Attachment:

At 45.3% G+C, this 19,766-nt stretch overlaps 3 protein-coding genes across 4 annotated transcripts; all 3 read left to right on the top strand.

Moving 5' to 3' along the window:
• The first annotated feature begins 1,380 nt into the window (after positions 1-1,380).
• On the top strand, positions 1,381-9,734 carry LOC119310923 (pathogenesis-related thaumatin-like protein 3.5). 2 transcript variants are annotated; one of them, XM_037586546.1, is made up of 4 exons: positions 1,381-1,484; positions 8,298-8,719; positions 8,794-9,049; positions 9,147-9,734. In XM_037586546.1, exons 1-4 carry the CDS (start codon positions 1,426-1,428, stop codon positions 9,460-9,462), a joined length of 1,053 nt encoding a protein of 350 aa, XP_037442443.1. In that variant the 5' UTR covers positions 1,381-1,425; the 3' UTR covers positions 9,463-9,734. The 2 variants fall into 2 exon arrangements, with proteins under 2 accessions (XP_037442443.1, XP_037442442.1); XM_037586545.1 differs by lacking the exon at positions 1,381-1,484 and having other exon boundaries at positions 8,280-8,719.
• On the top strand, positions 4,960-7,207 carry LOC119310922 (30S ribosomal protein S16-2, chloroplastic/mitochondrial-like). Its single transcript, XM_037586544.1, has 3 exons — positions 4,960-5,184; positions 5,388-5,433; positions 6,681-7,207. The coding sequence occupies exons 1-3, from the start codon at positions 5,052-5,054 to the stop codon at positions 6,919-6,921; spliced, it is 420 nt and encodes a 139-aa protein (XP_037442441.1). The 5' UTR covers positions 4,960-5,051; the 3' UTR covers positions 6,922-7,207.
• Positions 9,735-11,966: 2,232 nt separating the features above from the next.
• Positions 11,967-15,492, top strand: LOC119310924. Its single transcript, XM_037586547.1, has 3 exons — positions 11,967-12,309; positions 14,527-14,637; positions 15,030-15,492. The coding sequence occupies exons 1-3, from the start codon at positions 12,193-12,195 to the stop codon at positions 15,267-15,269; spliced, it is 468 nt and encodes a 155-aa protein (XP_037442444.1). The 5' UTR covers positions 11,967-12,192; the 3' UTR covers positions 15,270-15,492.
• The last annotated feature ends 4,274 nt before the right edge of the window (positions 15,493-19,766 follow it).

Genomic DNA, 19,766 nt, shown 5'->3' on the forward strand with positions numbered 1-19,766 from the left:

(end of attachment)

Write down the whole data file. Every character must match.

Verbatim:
At 45.3% G+C, this 19,766-nt stretch overlaps 3 protein-coding genes across 4 annotated transcripts; all 3 read left to right on the top strand.

Moving 5' to 3' along the window:
• The first annotated feature begins 1,380 nt into the window (after positions 1-1,380).
• On the top strand, positions 1,381-9,734 carry LOC119310923 (pathogenesis-related thaumatin-like protein 3.5). 2 transcript variants are annotated; one of them, XM_037586546.1, is made up of 4 exons: positions 1,381-1,484; positions 8,298-8,719; positions 8,794-9,049; positions 9,147-9,734. In XM_037586546.1, exons 1-4 carry the CDS (start codon positions 1,426-1,428, stop codon positions 9,460-9,462), a joined length of 1,053 nt encoding a protein of 350 aa, XP_037442443.1. In that variant the 5' UTR covers positions 1,381-1,425; the 3' UTR covers positions 9,463-9,734. The 2 variants fall into 2 exon arrangements, with proteins under 2 accessions (XP_037442443.1, XP_037442442.1); XM_037586545.1 differs by lacking the exon at positions 1,381-1,484 and having other exon boundaries at positions 8,280-8,719.
• On the top strand, positions 4,960-7,207 carry LOC119310922 (30S ribosomal protein S16-2, chloroplastic/mitochondrial-like). Its single transcript, XM_037586544.1, has 3 exons — positions 4,960-5,184; positions 5,388-5,433; positions 6,681-7,207. The coding sequence occupies exons 1-3, from the start codon at positions 5,052-5,054 to the stop codon at positions 6,919-6,921; spliced, it is 420 nt and encodes a 139-aa protein (XP_037442441.1). The 5' UTR covers positions 4,960-5,051; the 3' UTR covers positions 6,922-7,207.
• Positions 9,735-11,966: 2,232 nt separating the features above from the next.
• Positions 11,967-15,492, top strand: LOC119310924. Its single transcript, XM_037586547.1, has 3 exons — positions 11,967-12,309; positions 14,527-14,637; positions 15,030-15,492. The coding sequence occupies exons 1-3, from the start codon at positions 12,193-12,195 to the stop codon at positions 15,267-15,269; spliced, it is 468 nt and encodes a 155-aa protein (XP_037442444.1). The 5' UTR covers positions 11,967-12,192; the 3' UTR covers positions 15,270-15,492.
• The last annotated feature ends 4,274 nt before the right edge of the window (positions 15,493-19,766 follow it).

Genomic DNA, 19,766 nt, shown 5'->3' on the forward strand with positions numbered 1-19,766 from the left: